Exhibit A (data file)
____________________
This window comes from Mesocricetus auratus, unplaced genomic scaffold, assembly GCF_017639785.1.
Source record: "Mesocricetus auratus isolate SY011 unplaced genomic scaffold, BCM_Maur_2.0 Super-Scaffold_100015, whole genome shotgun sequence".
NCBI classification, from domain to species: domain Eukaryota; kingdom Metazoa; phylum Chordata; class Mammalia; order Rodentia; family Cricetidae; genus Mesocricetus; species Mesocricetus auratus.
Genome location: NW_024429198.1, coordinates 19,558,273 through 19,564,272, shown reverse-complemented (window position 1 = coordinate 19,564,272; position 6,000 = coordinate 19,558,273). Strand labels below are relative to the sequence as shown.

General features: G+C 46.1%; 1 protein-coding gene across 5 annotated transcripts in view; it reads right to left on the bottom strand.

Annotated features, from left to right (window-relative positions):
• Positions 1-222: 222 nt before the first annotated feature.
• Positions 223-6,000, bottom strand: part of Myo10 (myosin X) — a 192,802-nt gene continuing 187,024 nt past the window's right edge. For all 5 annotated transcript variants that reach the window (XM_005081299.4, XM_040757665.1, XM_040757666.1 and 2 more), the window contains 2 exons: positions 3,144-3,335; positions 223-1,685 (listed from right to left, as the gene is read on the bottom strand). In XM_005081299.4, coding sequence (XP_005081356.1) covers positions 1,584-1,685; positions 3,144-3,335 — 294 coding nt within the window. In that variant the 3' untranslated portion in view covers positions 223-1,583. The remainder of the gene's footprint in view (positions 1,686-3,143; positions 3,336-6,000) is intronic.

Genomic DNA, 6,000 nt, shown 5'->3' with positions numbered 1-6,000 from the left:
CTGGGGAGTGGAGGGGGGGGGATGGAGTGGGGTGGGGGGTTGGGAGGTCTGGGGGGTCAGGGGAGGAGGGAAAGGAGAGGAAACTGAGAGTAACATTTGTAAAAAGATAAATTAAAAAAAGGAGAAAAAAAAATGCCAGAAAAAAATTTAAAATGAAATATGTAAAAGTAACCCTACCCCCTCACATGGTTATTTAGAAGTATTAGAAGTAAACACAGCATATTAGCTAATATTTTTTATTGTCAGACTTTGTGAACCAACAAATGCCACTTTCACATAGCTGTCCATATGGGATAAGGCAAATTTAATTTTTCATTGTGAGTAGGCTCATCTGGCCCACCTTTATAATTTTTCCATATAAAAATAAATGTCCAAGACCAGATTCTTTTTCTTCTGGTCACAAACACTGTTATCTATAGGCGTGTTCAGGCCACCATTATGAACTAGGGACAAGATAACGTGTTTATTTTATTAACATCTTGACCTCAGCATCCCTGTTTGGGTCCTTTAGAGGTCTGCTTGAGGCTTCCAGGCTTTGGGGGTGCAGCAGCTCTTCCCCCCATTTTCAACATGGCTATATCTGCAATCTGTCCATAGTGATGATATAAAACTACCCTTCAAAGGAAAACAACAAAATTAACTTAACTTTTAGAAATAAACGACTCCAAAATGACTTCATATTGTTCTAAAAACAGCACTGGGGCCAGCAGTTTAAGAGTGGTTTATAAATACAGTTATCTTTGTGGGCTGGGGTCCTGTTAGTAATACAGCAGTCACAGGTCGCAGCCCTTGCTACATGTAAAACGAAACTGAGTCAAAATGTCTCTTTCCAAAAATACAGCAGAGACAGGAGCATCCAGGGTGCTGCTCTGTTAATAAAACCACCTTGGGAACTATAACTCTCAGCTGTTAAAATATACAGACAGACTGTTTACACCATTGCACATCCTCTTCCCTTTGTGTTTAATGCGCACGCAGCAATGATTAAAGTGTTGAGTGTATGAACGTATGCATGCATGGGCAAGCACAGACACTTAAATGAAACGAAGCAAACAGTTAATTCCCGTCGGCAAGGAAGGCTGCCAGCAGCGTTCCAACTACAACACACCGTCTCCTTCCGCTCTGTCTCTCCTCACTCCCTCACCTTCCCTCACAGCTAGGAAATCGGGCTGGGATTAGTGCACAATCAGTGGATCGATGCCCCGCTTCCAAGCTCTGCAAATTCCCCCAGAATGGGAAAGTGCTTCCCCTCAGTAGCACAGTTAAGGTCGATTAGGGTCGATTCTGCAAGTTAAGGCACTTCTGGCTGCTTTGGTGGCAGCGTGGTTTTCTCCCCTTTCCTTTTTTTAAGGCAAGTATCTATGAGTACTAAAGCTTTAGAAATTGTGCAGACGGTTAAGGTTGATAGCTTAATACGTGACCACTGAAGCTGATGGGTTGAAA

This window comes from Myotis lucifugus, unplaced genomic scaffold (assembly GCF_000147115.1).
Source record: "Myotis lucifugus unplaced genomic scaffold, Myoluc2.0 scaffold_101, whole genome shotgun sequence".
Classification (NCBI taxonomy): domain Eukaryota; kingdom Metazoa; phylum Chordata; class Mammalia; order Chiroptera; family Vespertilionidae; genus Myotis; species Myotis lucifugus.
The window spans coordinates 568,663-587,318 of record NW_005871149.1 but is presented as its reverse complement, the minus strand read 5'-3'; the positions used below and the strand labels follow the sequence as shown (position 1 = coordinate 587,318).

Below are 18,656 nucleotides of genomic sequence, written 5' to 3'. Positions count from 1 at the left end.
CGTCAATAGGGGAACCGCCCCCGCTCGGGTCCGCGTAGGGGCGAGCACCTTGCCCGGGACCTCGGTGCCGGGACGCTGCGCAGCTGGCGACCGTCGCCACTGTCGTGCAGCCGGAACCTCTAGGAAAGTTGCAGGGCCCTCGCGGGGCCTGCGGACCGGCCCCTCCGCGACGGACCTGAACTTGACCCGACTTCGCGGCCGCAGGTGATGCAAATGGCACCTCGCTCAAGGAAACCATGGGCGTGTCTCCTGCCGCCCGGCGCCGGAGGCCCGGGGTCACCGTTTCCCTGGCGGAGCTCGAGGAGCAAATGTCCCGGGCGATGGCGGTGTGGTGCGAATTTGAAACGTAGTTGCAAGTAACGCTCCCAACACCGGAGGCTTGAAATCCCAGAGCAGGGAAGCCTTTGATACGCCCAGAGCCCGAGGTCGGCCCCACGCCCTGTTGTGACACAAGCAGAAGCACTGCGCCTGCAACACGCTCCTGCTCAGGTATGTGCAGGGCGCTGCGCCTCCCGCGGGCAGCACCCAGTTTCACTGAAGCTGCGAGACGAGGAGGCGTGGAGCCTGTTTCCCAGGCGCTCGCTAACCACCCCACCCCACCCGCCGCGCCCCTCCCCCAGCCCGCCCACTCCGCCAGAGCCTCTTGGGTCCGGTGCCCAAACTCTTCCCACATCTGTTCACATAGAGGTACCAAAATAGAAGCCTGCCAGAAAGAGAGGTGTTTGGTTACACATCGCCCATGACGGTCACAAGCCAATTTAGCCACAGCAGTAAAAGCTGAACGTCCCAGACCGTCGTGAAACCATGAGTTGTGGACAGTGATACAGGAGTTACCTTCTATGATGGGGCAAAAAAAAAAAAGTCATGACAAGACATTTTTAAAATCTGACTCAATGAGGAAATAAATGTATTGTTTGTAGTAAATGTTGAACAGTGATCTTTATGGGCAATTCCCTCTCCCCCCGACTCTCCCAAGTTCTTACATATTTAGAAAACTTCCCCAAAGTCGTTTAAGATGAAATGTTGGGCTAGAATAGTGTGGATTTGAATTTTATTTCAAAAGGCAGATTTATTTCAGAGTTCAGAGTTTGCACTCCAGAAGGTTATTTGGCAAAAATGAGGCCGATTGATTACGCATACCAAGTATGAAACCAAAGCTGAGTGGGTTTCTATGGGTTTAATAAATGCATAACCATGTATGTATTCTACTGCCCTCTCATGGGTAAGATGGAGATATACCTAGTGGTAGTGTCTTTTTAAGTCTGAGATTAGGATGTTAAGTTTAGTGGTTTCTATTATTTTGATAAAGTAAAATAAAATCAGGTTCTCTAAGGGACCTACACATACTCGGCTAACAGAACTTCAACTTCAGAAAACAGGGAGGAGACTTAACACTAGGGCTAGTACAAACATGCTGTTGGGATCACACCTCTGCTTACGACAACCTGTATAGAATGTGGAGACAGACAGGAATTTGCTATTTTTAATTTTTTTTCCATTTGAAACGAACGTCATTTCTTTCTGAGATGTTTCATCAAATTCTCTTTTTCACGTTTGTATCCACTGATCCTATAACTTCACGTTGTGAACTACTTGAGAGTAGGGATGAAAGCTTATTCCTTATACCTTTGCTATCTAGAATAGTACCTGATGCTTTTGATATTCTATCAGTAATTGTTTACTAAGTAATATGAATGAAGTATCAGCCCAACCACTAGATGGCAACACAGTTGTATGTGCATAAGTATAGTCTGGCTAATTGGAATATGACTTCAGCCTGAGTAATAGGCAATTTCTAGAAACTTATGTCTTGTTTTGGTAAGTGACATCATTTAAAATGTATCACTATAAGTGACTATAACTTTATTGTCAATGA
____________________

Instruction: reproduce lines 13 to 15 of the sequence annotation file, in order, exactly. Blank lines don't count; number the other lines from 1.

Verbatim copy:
Classification (NCBI taxonomy): domain Eukaryota; kingdom Metazoa; phylum Chordata; class Mammalia; order Chiroptera; family Vespertilionidae; genus Myotis; species Myotis lucifugus.
The window spans coordinates 568,663-587,318 of record NW_005871149.1 but is presented as its reverse complement, the minus strand read 5'-3'; the positions used below and the strand labels follow the sequence as shown (position 1 = coordinate 587,318).

Below are 18,656 nucleotides of genomic sequence, written 5' to 3'. Positions count from 1 at the left end.